At the Tevatron, on the other hand, experiments can most easily see the events in which the Higgs decays into a pair of bottom quarks without a serious background problem and they could obtain good data in this channel with low luminosity itself. So in this sense, there was complementarity between the two machines in the low-energy region.

We will definitely be able to say something before the LHC can if the Higgs lies between 115 GeV and 125 GeV, Marco Verzocchi of the National Institute of Nuclear Physics (INFN) said after presenting results at the Lepton-Photon (LP11) conference in Mumbai in August 2011. And, as he said, the Tevatron scientists had since focussed entirely on this b-quark channel to get the maximum information on Higgs and have now provided the best results on the Higgs from a machine that is now an accelerator of the past. And these results (albeit statistically much weaker compared with the LHC results) have enabled an independent validation of the LHCs 5-sigma result and announcement of the discovery of a new boson.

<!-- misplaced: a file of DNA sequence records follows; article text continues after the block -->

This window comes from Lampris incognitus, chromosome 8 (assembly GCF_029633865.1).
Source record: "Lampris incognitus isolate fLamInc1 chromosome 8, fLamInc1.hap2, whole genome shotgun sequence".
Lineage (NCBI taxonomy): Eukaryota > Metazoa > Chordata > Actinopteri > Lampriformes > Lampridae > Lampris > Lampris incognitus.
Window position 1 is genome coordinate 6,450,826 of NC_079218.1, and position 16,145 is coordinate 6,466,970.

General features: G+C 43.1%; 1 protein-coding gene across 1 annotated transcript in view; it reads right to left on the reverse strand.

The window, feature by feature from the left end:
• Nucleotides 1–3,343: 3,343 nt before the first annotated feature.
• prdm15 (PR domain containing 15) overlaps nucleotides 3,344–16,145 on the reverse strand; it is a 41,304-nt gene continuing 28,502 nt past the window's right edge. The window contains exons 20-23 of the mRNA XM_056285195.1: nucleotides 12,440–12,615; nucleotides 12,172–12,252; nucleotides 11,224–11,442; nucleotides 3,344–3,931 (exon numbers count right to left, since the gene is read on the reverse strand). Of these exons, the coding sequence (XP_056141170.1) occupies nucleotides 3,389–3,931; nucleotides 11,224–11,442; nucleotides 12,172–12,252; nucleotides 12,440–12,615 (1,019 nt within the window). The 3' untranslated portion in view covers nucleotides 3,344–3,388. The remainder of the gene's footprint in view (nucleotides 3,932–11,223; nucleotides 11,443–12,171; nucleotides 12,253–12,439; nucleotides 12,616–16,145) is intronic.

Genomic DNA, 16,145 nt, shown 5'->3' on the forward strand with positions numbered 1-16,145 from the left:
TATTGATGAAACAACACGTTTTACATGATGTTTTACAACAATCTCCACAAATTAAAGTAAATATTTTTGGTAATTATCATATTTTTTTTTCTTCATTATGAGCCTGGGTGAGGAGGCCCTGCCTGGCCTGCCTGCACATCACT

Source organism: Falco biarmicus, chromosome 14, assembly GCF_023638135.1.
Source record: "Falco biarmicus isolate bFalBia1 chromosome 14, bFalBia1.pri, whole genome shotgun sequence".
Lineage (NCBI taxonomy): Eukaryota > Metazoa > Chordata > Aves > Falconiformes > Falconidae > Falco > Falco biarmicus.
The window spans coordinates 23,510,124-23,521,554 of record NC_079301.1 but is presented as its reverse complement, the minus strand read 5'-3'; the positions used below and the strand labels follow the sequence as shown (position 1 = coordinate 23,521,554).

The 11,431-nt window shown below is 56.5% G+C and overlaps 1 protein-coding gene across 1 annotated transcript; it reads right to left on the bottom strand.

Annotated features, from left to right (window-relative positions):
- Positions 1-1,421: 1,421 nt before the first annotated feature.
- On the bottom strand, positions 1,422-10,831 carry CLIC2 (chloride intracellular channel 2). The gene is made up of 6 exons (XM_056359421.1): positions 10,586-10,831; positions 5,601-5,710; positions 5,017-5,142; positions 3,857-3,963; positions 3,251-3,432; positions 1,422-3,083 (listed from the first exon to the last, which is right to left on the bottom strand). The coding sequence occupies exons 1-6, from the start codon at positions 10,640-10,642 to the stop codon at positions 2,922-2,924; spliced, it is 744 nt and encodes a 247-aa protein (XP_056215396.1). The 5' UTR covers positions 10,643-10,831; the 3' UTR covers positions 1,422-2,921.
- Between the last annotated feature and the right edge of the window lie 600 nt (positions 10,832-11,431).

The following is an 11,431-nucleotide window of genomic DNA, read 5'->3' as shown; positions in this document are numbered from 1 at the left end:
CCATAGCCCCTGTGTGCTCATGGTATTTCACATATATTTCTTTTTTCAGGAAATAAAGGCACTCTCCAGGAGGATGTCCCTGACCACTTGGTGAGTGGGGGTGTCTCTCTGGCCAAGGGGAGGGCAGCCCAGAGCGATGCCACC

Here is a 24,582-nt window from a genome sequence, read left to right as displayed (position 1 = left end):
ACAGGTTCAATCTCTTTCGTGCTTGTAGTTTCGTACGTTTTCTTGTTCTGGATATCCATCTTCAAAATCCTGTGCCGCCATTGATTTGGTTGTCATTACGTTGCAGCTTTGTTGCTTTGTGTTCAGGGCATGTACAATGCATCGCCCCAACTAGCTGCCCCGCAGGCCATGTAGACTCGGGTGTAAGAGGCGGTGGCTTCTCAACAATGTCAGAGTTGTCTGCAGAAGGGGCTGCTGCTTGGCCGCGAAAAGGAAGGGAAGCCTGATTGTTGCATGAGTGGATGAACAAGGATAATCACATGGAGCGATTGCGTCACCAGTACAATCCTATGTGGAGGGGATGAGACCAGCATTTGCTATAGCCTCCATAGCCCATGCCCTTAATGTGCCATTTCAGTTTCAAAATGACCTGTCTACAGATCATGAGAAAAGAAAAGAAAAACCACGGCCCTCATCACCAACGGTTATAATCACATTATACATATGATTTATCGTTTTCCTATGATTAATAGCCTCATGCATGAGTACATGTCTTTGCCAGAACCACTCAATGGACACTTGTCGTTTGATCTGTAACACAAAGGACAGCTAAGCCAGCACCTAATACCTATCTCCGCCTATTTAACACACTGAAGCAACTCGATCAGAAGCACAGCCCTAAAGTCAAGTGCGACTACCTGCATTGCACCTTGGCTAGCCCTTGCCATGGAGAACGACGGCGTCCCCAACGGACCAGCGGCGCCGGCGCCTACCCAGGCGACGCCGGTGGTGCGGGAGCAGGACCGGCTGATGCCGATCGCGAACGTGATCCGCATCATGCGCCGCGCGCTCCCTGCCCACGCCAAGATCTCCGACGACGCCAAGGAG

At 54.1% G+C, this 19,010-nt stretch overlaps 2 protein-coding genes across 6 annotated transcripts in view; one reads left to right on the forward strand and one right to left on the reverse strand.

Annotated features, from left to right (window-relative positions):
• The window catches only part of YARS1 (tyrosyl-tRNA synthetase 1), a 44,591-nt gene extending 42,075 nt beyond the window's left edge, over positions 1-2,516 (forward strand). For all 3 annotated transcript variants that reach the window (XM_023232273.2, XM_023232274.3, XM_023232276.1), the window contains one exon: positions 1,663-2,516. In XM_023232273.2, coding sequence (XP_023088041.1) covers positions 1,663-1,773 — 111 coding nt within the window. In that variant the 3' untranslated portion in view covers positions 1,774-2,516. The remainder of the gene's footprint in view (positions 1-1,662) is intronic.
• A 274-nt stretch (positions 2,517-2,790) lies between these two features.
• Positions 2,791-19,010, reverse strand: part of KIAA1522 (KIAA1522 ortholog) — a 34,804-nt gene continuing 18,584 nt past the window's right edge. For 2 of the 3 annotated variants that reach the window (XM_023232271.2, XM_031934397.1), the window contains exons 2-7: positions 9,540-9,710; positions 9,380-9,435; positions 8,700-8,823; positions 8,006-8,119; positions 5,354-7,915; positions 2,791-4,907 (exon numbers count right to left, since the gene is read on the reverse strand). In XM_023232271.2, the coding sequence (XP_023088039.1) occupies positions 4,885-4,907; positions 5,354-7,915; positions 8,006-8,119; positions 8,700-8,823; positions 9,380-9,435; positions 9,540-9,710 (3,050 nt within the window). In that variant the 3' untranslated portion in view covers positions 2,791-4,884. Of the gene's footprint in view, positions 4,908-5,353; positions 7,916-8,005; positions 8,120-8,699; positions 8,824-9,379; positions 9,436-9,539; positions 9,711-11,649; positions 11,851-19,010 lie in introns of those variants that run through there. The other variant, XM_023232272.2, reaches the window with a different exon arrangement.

Sign in to Unlock member-only benefits!
  • Bookmark stories to read later.
  • Comment on stories to start conversations.
  • Subscribe to our newsletters.
  • Get notified about discounts and offers to our products.
Sign in


Comments have to be in English, and in full sentences. They cannot be abusive or personal. Please abide to our community guidelines for posting your comment